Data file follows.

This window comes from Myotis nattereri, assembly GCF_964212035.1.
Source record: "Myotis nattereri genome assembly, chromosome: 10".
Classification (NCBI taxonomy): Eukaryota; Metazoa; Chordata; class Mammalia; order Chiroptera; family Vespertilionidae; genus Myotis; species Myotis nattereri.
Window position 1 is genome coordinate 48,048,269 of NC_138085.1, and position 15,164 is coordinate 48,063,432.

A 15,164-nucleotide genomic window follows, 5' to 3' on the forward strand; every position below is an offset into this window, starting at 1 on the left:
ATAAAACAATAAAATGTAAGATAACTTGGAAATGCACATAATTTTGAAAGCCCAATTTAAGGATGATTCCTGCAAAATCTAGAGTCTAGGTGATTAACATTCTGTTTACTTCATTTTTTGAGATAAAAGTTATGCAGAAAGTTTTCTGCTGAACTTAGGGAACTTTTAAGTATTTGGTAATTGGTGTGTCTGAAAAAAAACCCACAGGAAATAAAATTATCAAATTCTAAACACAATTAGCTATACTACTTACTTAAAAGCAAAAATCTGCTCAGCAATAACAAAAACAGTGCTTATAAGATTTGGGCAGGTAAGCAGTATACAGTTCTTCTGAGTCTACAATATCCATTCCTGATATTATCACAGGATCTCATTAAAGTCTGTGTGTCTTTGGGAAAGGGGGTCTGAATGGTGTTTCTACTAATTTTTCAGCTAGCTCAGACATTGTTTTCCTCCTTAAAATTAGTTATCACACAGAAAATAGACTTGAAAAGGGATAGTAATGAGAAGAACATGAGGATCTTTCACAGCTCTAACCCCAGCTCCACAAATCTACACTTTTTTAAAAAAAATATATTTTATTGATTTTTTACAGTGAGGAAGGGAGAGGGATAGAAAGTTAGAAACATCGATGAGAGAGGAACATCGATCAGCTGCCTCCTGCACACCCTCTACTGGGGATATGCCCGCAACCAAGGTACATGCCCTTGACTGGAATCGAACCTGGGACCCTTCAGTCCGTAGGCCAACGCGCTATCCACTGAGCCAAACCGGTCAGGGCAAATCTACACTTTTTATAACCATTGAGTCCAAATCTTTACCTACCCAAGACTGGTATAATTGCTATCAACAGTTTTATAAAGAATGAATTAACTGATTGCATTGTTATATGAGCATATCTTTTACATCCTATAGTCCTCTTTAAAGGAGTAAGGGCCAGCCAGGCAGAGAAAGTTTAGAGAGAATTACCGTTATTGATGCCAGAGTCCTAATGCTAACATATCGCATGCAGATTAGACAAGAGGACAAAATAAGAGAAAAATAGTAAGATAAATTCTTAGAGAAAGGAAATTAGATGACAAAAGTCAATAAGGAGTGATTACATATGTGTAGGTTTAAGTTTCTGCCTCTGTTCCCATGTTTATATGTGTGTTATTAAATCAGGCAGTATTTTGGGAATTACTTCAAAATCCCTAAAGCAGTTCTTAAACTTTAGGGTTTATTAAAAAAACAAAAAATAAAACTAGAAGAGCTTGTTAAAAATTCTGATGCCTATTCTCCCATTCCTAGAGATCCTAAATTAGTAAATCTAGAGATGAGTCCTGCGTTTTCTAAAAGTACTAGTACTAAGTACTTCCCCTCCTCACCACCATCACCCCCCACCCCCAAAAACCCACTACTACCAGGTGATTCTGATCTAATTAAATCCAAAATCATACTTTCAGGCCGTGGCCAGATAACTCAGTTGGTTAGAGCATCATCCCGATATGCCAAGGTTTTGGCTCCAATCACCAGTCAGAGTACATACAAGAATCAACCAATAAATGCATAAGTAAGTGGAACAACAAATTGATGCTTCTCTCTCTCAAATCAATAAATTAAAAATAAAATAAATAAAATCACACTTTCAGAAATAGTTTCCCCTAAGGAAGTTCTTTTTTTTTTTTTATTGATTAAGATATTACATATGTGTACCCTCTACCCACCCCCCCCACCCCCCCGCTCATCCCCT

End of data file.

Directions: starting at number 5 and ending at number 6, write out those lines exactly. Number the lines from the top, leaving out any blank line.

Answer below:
A 15,164-nucleotide genomic window follows, 5' to 3' on the forward strand; every position below is an offset into this window, starting at 1 on the left:
ATAAAACAATAAAATGTAAGATAACTTGGAAATGCACATAATTTTGAAAGCCCAATTTAAGGATGATTCCTGCAAAATCTAGAGTCTAGGTGATTAACATTCTGTTTACTTCATTTTTTGAGATAAAAGTTATGCAGAAAGTTTTCTGCTGAACTTAGGGAACTTTTAAGTATTTGGTAATTGGTGTGTCTGAAAAAAAACCCACAGGAAATAAAATTATCAAATTCTAAACACAATTAGCTATACTACTTACTTAAAAGCAAAAATCTGCTCAGCAATAACAAAAACAGTGCTTATAAGATTTGGGCAGGTAAGCAGTATACAGTTCTTCTGAGTCTACAATATCCATTCCTGATATTATCACAGGATCTCATTAAAGTCTGTGTGTCTTTGGGAAAGGGGGTCTGAATGGTGTTTCTACTAATTTTTCAGCTAGCTCAGACATTGTTTTCCTCCTTAAAATTAGTTATCACACAGAAAATAGACTTGAAAAGGGATAGTAATGAGAAGAACATGAGGATCTTTCACAGCTCTAACCCCAGCTCCACAAATCTACACTTTTTTAAAAAAAATATATTTTATTGATTTTTTACAGTGAGGAAGGGAGAGGGATAGAAAGTTAGAAACATCGATGAGAGAGGAACATCGATCAGCTGCCTCCTGCACACCCTCTACTGGGGATATGCCCGCAACCAAGGTACATGCCCTTGACTGGAATCGAACCTGGGACCCTTCAGTCCGTAGGCCAACGCGCTATCCACTGAGCCAAACCGGTCAGGGCAAATCTACACTTTTTATAACCATTGAGTCCAAATCTTTACCTACCCAAGACTGGTATAATTGCTATCAACAGTTTTATAAAGAATGAATTAACTGATTGCATTGTTATATGAGCATATCTTTTACATCCTATAGTCCTCTTTAAAGGAGTAAGGGCCAGCCAGGCAGAGAAAGTTTAGAGAGAATTACCGTTATTGATGCCAGAGTCCTAATGCTAACATATCGCATGCAGATTAGACAAGAGGACAAAATAAGAGAAAAATAGTAAGATAAATTCTTAGAGAAAGGAAATTAGATGACAAAAGTCAATAAGGAGTGATTACATATGTGTAGGTTTAAGTTTCTGCCTCTGTTCCCATGTTTATATGTGTGTTATTAAATCAGGCAGTATTTTGGGAATTACTTCAAAATCCCTAAAGCAGTTCTTAAACTTTAGGGTTTATTAAAAAAACAAAAAATAAAACTAGAAGAGCTTGTTAAAAATTCTGATGCCTATTCTCCCATTCCTAGAGATCCTAAATTAGTAAATCTAGAGATGAGTCCTGCGTTTTCTAAAAGTACTAGTACTAAGTACTTCCCCTCCTCACCACCATCACCCCCCACCCCCAAAAACCCACTACTACCAGGTGATTCTGATCTAATTAAATCCAAAATCATACTTTCAGGCCGTGGCCAGATAACTCAGTTGGTTAGAGCATCATCCCGATATGCCAAGGTTTTGGCTCCAATCACCAGTCAGAGTACATACAAGAATCAACCAATAAATGCATAAGTAAGTGGAACAACAAATTGATGCTTCTCTCTCTCAAATCAATAAATTAAAAATAAAATAAATAAAATCACACTTTCAGAAATAGTTTCCCCTAAGGAAGTTCTTTTTTTTTTTTTATTGATTAAGATATTACATATGTGTACCCTCTACCCACCCCCCCCACCCCCCCGCTCATCCCCT